Wall Street Journal: What's News
Stocks Close Out 2014 On A Soft Note12/31/14
Mortgage rates remain at a 19 month low, Jobless claims rose last week, Southwest Airlines and Electronic Arts were two winners of 2014 and Hasbro replaces a Play-Doh toy. Jen Ursillo has these stories and more.
Pending Home Sales Rise
Jobless claims increased by 17,000 last week; Landlords did better than renters this year; The number of homes under contract was higher last month; Mike Weinstein has those stories and more.
A Longer Unemployment Line
The number of first time jobless claims rose last week; Trading volume is light again today; Mortgage interest rates rose slightly last week; Mike Weinstein has those stories and more.
Stocks Higher Early On Low Volume
WSJ's Tyrone Johnson talks about the opening of the stock market with Tim Courtney, chief investment officer for Exencial Wealth Advisors.
Weekly Jobless Claims Rise 17,000
WSJ's Tyrone Johnson discusses the latest jobless claims numbers with Mark Vitner, senior economist for Wells Fargo.
The Tech Trends of 2015
Geoffrey Fowler gives a preview of what to look for in the tech world for 2015 with WSJ's Tyrone Johnson.
Credit Minute - Getting Debt-Free Before Marriage
Credit.com's Adam Levin reviews some ways you can get debt-free before you get married.
Let's Talk Arts talks NYC Jazz & D'Angelo
Let's Talk Arts interviews jazz artist Bria Skonberg regarding Winter Jazz Fest; plus analysis of "Black Messiah" by D'Angelo and The Vanguard.
Light Trading Ahead Of The New Year Holiday
Consumer confidence rebounded in December, Home prices rose in October, Microsoft is working on a new web browser and White Castle now caters to vegetarians. Jen Ursillo has these stories and more.
Enrollment Numbers For Obamacare
Some sign-up numbers are in for this year's open enrollment period for Obamacare; Microsoft is working on something new; Ford and AccuWeather team up; Mike Weinstein has those stories and more.
Consumer Confidence Rises
The reading on consumer confidence rose in December but still fell short of expectations; Home prices continue to climb, but at a slower rate; The Internal Revenue Service will be back on schedule next month; Mike Weinstein has those stories and more.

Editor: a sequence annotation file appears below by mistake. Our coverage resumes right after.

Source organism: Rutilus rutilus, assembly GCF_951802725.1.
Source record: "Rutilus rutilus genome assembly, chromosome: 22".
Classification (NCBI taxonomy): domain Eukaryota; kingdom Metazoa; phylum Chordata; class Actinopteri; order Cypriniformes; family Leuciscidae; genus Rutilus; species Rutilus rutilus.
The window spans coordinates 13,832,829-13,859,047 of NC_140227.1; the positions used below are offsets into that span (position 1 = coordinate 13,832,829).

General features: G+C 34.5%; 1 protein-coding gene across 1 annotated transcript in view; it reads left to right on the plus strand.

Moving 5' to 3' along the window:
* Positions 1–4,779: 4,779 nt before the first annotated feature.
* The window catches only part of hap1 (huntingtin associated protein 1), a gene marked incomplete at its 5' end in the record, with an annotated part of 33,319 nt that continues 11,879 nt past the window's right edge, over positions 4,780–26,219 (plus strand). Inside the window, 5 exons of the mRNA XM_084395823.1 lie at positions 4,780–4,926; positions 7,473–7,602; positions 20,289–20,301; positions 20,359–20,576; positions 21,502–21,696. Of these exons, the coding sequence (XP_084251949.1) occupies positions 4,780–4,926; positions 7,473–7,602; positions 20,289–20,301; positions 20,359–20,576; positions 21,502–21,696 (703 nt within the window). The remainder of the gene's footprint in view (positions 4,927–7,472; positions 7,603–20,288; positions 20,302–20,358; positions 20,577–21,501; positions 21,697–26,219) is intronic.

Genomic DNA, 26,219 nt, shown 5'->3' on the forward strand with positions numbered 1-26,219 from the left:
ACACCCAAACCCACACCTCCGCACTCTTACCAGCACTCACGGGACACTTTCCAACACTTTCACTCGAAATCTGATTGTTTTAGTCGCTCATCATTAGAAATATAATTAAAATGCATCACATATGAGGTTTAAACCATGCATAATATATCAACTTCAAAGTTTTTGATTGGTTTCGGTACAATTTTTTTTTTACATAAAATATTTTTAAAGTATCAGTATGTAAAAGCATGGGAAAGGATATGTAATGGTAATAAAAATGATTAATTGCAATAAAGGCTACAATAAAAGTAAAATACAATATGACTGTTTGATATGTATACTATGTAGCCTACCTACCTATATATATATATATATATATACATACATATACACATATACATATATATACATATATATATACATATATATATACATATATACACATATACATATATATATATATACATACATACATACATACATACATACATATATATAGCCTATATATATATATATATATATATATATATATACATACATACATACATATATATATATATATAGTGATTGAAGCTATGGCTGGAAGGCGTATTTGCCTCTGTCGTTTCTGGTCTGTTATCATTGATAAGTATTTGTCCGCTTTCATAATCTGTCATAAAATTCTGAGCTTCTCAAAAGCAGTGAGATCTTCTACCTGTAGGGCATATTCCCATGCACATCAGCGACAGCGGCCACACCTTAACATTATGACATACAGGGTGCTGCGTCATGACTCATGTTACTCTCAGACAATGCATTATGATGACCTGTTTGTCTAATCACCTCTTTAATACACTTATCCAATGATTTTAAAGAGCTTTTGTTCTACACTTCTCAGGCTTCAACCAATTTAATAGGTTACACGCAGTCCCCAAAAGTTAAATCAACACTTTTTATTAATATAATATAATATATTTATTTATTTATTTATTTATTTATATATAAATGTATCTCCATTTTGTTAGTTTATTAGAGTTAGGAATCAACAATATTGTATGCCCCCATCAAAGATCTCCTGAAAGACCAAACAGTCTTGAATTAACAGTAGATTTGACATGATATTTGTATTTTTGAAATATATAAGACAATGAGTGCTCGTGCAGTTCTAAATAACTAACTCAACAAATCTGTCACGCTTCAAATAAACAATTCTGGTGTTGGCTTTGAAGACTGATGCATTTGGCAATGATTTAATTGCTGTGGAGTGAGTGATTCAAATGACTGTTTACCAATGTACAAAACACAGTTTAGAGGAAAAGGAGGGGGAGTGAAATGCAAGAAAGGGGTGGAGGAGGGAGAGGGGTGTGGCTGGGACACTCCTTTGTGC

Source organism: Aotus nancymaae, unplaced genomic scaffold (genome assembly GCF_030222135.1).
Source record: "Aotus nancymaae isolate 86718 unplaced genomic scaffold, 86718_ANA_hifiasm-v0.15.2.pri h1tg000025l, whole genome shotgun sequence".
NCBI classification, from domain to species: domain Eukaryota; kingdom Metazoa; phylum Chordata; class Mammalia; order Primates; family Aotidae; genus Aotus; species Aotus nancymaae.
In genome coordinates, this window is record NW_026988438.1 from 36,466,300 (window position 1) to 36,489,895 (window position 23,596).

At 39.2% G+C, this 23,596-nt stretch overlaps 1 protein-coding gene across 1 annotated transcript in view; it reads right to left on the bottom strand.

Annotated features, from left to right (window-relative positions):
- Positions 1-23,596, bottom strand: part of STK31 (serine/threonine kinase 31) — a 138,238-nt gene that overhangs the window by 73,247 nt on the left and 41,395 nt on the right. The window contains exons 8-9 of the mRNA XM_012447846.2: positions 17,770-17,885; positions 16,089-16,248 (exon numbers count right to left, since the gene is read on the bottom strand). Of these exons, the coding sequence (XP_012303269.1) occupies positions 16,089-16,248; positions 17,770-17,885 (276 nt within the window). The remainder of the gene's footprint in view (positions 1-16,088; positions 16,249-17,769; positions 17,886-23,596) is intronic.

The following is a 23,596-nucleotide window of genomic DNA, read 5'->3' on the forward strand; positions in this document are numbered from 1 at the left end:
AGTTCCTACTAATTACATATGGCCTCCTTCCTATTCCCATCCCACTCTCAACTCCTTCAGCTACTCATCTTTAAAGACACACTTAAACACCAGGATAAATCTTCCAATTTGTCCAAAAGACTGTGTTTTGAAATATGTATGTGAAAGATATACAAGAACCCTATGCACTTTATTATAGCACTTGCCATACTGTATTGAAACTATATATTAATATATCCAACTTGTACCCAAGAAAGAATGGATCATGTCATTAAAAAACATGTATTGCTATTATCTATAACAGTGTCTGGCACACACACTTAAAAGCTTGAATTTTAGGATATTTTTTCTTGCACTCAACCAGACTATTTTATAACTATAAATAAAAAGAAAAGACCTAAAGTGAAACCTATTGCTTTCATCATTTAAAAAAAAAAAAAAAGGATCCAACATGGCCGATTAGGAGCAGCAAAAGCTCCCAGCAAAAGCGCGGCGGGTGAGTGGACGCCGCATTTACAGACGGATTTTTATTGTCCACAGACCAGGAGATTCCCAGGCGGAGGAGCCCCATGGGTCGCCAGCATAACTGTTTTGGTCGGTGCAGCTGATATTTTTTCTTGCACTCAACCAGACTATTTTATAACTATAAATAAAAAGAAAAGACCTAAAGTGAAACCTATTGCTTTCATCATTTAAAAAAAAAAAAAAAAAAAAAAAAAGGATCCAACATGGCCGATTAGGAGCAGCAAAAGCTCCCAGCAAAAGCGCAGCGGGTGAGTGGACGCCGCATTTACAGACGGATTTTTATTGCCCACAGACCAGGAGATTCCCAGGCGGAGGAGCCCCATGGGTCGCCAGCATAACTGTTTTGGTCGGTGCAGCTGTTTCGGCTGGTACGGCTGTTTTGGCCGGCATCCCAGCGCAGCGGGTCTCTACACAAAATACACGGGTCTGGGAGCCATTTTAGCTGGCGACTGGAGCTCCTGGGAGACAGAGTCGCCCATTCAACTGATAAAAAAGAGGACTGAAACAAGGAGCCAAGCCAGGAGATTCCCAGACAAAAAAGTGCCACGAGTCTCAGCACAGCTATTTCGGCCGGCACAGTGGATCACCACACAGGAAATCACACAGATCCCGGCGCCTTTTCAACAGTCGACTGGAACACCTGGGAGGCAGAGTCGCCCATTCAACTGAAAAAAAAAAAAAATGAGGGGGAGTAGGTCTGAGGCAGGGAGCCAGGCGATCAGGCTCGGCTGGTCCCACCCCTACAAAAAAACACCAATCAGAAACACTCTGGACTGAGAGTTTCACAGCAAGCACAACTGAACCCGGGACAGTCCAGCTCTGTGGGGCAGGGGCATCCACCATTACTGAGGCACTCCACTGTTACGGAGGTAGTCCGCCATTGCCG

Stocks Open Lower Due To Concerns Out Of Greece
WSJ's Tyrone Johnson discusses the opening of the stock market with Peter Cardillo, chief market economist at Rockwell Global Capital.
Officials Believe They've Found AirAsia Wreckage
Debris believed to be from missing AirAsia jet spotted; hundreds rescued from ferry that caught fire near Greece; UN investigating death of Dag Hammarskjold and a live opossum won't be dropped on New Year's in North Carolina town. WSJ's Mathew Passy...
Tough Races Lie Ahead for GOP
Senate Republicans will have to work hard to retain their recently won majority as they face a tough 2016 electoral map. WSJ This Morning's Gordon Deal and The Hill's Cameron Joseph discuss.
An Uneventful Day On Wall Street
Shake Shack files for an IPO, UPS and FedEx were able to deliver most packages on time and Fiat Chrysler is recalling some pickups. Jen Ursillo has these stories and more.
Getting Hired - Importance of Personal Strengths
Gretchen Selfridge, a restaurant support officer at Chipotle, and WSJ's Mathew Passy discuss why personal characteristics are more important than experience when it comes to hiring at the company.
Consumers On A Car-Buying Spree
Patrice Sikora has a December car sales preview, what to ask for at your performance review, Credit Karma offers new reports and more.
Stocks Inch Higher Early
WSJ's Tyrone Johnson discusses the opening of the stock market with John Petrides, portfolio manager at Advisors Capital Management.
Search Continues for Missing AirAsia Flight
Teams are scouring the ocean for a lost AirAsia flight; 5 killed in ferry fire; 'The Interview' pulled in more than $17 million and Audi has big expansion plans. WSJ's Mathew Passy on those headlines and more.
Oil Jobs Squeezed as Prices Plummet
Jeffrey Sparshott tells WSJ's Hank Weisbecker about how the crash in oil prices is set to dim what had been one of the brightest spots in the labor market.
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